Speech and Presentations Teacher Resources
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Reading: A Speech by Helen Keller
In this Helen Keller worksheet, students read a speech that was delivered by Helen Keller in 1925. Students answer 8 true and false comprehension questions.
Oral Presentation Using-Descripitive Details and Visual Displays
Tenth graders present to the class an event or experience in which they participated. They use descriptive language to convey relevant information about the event through speech and visual aids. Pupils watch the evening news and analyze the stories to determine the best.
Cartoons for the Classroom: Why is Freedom of Speech a Burning Issue?
In this current events worksheet, students analyze a political cartoon about the freedom of speech and respond to three short answer questions
Speech Sound Lesson Plan
First graders pronounce the au phoneme. In this speech instructional activity targeting students with hearing loss, 1st graders participate in a matching game. Students match pictures and words that have the au sound.
Endangered Animal Presentation
Third graders research a threatened or endangered animal around the world. They work in small groups to prepare a detailed presentation for the entire class. Powerpoint, Internet research and educational software are all used in this instructional activity.
Using Poster Presentations with ESL Students
Students organize ways to present effective poster presentations. Students skill their posters by the majors they have chosen. Students engage in researching how to use their collaboration time in groups effectively.
Organize and Present Information
In this organizing and presenting information worksheet, students read a paragraph and examine a table before they respond to 10 short answer questions regarding the information.
Analyzing the Rhetoric of JFK’s Inaugural Address
“And so, my fellow Americans: ask not what your country can do for you—ask what you can do for your. country.” Did you know that John Kenneth Galbraith, Adlai Stevenson, and Theodore Sorensen helped John F. Kennedy craft his 1961 inaugural address? Learners not only examine the rhetorical devices JFK employed in his speech, but also analyze the suggestions made by Galbraith and Stevenson and compare these suggestions to the delivered version. Teacher and student copies of the worksheets are included in a richly detailed plan that deserves a spot in your curriculum library.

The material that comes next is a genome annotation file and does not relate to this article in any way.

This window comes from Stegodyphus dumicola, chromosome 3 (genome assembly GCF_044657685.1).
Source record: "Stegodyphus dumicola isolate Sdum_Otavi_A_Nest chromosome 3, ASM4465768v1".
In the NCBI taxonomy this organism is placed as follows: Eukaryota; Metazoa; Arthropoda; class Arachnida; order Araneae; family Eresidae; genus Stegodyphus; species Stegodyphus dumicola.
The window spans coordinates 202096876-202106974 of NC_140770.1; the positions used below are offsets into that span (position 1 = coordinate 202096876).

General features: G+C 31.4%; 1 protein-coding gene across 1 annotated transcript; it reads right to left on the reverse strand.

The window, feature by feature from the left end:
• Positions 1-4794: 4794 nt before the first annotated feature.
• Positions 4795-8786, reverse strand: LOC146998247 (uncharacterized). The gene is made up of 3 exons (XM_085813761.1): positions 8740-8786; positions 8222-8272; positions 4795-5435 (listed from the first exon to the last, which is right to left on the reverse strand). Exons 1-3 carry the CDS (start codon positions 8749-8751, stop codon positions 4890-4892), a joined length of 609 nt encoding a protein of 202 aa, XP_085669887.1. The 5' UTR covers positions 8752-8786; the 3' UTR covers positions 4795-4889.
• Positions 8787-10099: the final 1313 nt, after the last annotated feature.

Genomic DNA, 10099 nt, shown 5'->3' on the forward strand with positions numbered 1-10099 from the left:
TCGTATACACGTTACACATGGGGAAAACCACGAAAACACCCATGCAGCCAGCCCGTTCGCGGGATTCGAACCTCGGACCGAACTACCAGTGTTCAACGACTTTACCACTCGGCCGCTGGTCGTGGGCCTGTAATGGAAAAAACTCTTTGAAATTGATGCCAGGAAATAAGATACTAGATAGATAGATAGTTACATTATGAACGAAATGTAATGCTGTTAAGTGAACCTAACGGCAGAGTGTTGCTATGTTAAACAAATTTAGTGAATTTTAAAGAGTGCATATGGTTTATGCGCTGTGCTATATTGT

Slavery and the Slave Trade
What would it have been like to have heard the debate on the issue of slavery at the Constitutional Convention of 1787? With this resource, you are given the opportunity to read through a reconstruction of speeches on the topic with your class. After assigning your class members roles in the debate, read through the transcript together and ask guiding questions along the way to clarify the different arguments that are being raised.
Cyberbullying: Effects on Teens Across the Nation
Free speech, privacy, and cyberbullying are the focus of a series of activities that cause class members to engage in discussions about these interrelated topics. They view a segment from PBS’s “Cyberbullying—Effects on Teens Across the Nation,” read articles about teens who committed suicide, and discuss the motivations of key players in several scenarios. A powerful topic sensitively handled.
Heroes in Art
Students examine the life, portraits and speeches of Frederick Douglass. They consider what made his speeches effective and why he is regarded as a national hero. They write an original speech.